2) “Narratives of reciprocity” – External circumstances can be altered by us; we can be altered by external circumstances.
3) “Narratives of higher power” – Some higher power or process is in control and is immune to individual or collective attempts to alter it.
4) “Narratives of minor power” – Some higher power or process is in control, but its intentions are blunted by the indifferent procession of events outside even their control.
5) “Narratives of negation” – Reality rolls on with blatant disregard for all beings, powers and processes.
6) “Narratives of partial agency” – We have some level of individual or collective control over our existence; the rest is determined by things immune to influence and without reason or rationale.
7) “Narratives of absolute choice” – Agency, higher powers, or meaninglessness and uncontrollability; we can choose which to believe in.
Second, we group the seven narratives into three categories—fragile, robust and antifragile—by asking of them: What impact does the march of time have?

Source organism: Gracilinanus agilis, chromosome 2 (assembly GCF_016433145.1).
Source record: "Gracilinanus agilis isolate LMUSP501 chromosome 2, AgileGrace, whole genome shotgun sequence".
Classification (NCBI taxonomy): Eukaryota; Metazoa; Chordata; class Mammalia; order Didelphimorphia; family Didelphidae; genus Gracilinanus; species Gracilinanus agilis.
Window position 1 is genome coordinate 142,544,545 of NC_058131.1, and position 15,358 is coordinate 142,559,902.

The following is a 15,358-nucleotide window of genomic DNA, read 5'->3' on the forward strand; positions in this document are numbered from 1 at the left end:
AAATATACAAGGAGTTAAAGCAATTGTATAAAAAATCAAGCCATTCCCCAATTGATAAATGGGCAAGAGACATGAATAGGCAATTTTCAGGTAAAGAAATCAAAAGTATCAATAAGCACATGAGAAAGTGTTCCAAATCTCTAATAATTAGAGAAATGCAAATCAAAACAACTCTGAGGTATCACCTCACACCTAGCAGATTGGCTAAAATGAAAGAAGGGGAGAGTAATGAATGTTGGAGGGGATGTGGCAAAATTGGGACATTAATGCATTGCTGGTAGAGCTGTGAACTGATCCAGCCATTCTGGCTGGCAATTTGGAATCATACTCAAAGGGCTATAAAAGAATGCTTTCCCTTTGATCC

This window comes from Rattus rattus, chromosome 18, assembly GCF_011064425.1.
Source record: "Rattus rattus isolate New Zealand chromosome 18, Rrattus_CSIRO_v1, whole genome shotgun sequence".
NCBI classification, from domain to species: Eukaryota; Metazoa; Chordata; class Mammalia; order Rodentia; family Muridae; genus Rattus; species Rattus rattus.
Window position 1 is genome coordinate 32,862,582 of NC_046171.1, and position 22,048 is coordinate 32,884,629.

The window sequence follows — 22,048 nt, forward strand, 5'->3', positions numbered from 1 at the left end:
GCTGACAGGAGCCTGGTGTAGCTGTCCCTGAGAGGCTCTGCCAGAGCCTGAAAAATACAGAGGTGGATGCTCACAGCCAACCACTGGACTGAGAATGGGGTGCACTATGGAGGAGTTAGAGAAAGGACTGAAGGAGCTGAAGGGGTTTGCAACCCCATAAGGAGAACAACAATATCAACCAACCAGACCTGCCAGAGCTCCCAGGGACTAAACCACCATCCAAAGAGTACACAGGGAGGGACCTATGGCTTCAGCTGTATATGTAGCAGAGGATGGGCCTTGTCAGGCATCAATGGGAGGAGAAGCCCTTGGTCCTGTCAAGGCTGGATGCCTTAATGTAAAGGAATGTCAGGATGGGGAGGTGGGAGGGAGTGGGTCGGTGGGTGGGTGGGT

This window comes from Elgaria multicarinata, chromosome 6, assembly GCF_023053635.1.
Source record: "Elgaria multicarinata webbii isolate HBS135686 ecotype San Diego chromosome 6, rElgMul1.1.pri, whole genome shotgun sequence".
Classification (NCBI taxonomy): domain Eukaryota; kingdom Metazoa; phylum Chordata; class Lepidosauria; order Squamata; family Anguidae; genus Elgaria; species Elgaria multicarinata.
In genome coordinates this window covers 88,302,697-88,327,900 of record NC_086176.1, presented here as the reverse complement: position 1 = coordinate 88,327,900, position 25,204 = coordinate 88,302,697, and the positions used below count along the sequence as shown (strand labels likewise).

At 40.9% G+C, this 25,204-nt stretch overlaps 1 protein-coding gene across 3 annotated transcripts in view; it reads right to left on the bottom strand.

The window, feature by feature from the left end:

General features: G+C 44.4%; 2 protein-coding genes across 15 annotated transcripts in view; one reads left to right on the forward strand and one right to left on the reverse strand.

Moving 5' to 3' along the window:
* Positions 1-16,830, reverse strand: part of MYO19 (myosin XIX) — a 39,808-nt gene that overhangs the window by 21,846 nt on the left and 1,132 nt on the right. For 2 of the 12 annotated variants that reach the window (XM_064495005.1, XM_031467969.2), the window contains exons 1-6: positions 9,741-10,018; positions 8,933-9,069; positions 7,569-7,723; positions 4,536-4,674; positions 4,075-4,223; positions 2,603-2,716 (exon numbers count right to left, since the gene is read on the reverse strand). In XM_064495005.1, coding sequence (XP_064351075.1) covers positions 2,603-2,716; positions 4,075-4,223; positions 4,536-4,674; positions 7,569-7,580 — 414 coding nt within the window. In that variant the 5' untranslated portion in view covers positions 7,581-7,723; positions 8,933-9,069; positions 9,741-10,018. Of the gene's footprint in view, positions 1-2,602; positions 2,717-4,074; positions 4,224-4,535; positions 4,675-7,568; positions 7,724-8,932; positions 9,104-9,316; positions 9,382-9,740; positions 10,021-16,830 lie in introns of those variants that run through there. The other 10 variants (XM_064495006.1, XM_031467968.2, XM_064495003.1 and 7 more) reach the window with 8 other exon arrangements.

“Narratives of complete agency” eventually get disproved by existence. Live long enough and you’ll see that there are things outside of our control. Verdict: fragile.
“Narratives of reciprocity” continue, regardless of the harm or benefit that comes with time. Our ability to influence events is proven, but so is our ability to stop the bad and replicate the good. Verdict: robust.
“Narratives of higher power” go on because we can attribute everything to Something Else. Lose a family member? God has taken him to Heaven. Meet someone in the street that later becomes a key part of your life? It was Fate. Verdict: robust.